Oral, Head and Neck Cancer Awareness Week® (OHANCAW) is a weeklong series of events promoting awareness of oral, head, and neck cancer, highlighted by a day of free cancer screenings throughout the U.S.
OHANCAW 2021 is April 11-16
This information is provided solely for educational purposes and does not represent medical advice, nor is it a substitute for seeking professional medical care.
Tools from the Head and Neck Cancer Alliance:
Screening Information for Clinicians
Patient Health Resources
Head and neck cancers are curable if caught early. Fortunately, most of them produce early symptoms. You should know the potential warning signs so you can alert your physician as soon as possible.
“Oral, head and neck cancer” typically refers to squamous cell carcinoma of the tongue, throat, and voice box. However, “head and neck cancer” also refers to other types of cancer that arises in the nasal cavity, sinuses, lips, mouth, thyroid glands, salivary glands, throat, or voice box.
A neck mass is an abnormal lump in the neck. Neck lumps or masses can be any size—large enough to see and feel, or they can be very small.
Why Do I Need to Know about My Neck Mass? What Should I Do? How Do I Check the Size of My Neck Mass? What Else Should I Look for? How Should I Follow-up with My Healthcare Provider?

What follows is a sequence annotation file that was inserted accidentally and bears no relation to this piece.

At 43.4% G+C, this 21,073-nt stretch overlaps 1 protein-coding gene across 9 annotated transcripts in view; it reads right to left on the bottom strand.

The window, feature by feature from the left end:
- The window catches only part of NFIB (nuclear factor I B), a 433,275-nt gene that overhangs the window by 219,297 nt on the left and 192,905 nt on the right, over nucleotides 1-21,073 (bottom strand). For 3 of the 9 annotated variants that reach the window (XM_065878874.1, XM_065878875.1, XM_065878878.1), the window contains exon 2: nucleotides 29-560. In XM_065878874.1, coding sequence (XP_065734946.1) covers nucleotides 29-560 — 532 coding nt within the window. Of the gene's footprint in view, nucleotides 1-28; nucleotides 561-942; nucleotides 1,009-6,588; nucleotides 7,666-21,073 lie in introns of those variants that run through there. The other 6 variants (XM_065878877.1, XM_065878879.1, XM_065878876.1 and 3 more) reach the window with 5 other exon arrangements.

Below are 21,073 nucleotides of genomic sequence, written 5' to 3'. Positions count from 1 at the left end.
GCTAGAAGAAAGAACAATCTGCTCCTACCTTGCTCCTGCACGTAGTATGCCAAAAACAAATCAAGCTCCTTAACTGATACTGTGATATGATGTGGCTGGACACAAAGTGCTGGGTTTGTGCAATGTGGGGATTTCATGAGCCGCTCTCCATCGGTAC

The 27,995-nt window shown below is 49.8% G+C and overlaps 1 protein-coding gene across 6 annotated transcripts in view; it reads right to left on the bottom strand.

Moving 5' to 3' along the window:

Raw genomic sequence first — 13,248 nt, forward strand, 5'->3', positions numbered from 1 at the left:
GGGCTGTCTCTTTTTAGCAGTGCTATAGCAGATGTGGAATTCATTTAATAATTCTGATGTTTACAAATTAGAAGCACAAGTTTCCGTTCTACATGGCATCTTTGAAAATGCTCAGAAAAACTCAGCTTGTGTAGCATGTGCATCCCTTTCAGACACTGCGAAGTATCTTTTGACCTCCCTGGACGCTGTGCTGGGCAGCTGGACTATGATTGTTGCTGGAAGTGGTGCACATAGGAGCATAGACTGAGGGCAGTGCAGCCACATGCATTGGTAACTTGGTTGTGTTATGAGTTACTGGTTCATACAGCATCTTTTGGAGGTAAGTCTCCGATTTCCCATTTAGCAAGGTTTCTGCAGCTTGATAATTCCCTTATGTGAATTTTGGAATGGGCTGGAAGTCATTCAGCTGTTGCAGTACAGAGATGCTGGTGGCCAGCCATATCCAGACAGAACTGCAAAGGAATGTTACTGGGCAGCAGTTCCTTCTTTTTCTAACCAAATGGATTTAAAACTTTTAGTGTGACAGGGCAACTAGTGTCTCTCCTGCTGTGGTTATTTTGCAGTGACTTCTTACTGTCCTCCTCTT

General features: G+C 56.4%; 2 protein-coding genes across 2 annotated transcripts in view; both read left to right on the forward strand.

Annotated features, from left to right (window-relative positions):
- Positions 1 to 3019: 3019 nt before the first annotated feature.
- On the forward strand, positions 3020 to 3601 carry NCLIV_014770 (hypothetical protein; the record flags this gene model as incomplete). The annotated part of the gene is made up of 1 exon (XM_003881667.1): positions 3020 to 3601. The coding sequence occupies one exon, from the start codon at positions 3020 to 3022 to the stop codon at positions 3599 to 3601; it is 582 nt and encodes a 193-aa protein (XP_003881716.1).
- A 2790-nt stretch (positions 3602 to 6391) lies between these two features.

Examination under anesthesia is performed by a surgeon to evaluate the back of your throat, voice box, the back of your nose, upper trachea (breathing tube) and upper esophagus (swallowing tube).
A biopsy involves taking a sample of tissue from the neck mass. This sample of tissue is looked at under the microscope by a pathologist (a specialized doctor), to make a diagnosis. A biopsy is a common test to check for cancer.
What Does it Mean that I Have a Neck Mass at Increased Risk for Malignancy? What Do I Do Next? How Urgently Should I Be Evaluated? What Questions Will My Doctor Ask? And more!
Fine needle aspiration (FNA), also called fine needle biopsy, is a type of biopsy where a needle is inserted into a lump or mass to collect a sample of cells.